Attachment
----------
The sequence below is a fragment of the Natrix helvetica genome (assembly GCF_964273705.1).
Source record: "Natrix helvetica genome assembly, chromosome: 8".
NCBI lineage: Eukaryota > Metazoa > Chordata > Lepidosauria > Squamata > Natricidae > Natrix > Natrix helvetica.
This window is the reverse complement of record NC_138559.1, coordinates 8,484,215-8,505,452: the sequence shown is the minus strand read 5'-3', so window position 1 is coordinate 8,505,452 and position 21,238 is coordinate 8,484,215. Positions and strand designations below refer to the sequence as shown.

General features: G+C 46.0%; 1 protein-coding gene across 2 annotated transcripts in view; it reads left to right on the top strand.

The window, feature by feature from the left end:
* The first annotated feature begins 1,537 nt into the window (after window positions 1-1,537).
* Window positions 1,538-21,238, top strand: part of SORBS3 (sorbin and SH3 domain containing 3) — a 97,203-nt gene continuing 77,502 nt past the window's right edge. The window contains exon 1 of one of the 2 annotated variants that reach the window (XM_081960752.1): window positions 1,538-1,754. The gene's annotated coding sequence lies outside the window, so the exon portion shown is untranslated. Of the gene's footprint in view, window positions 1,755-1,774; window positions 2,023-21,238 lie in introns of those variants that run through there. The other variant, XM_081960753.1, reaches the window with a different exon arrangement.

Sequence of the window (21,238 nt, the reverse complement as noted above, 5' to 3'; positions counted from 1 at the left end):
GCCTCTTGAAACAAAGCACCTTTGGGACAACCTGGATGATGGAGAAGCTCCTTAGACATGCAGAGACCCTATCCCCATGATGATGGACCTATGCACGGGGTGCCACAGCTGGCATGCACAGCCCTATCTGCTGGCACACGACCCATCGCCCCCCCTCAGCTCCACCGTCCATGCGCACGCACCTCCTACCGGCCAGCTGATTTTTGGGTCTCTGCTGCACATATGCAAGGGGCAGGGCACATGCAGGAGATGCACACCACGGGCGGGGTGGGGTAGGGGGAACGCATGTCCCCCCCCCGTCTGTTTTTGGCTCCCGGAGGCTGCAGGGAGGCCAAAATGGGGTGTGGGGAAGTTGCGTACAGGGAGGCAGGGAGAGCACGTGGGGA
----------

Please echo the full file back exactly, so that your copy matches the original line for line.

The sequence below is a fragment of the Natrix helvetica genome (assembly GCF_964273705.1).
Source record: "Natrix helvetica genome assembly, chromosome: 8".
NCBI lineage: Eukaryota > Metazoa > Chordata > Lepidosauria > Squamata > Natricidae > Natrix > Natrix helvetica.
This window is the reverse complement of record NC_138559.1, coordinates 8,484,215-8,505,452: the sequence shown is the minus strand read 5'-3', so window position 1 is coordinate 8,505,452 and position 21,238 is coordinate 8,484,215. Positions and strand designations below refer to the sequence as shown.

General features: G+C 46.0%; 1 protein-coding gene across 2 annotated transcripts in view; it reads left to right on the top strand.

The window, feature by feature from the left end:
* The first annotated feature begins 1,537 nt into the window (after window positions 1-1,537).
* Window positions 1,538-21,238, top strand: part of SORBS3 (sorbin and SH3 domain containing 3) — a 97,203-nt gene continuing 77,502 nt past the window's right edge. The window contains exon 1 of one of the 2 annotated variants that reach the window (XM_081960752.1): window positions 1,538-1,754. The gene's annotated coding sequence lies outside the window, so the exon portion shown is untranslated. Of the gene's footprint in view, window positions 1,755-1,774; window positions 2,023-21,238 lie in introns of those variants that run through there. The other variant, XM_081960753.1, reaches the window with a different exon arrangement.

Sequence of the window (21,238 nt, the reverse complement as noted above, 5' to 3'; positions counted from 1 at the left end):
GCCTCTTGAAACAAAGCACCTTTGGGACAACCTGGATGATGGAGAAGCTCCTTAGACATGCAGAGACCCTATCCCCATGATGATGGACCTATGCACGGGGTGCCACAGCTGGCATGCACAGCCCTATCTGCTGGCACACGACCCATCGCCCCCCCTCAGCTCCACCGTCCATGCGCACGCACCTCCTACCGGCCAGCTGATTTTTGGGTCTCTGCTGCACATATGCAAGGGGCAGGGCACATGCAGGAGATGCACACCACGGGCGGGGTGGGGTAGGGGGAACGCATGTCCCCCCCCCGTCTGTTTTTGGCTCCCGGAGGCTGCAGGGAGGCCAAAATGGGGTGTGGGGAAGTTGCGTACAGGGAGGCAGGGAGAGCACGTGGGGA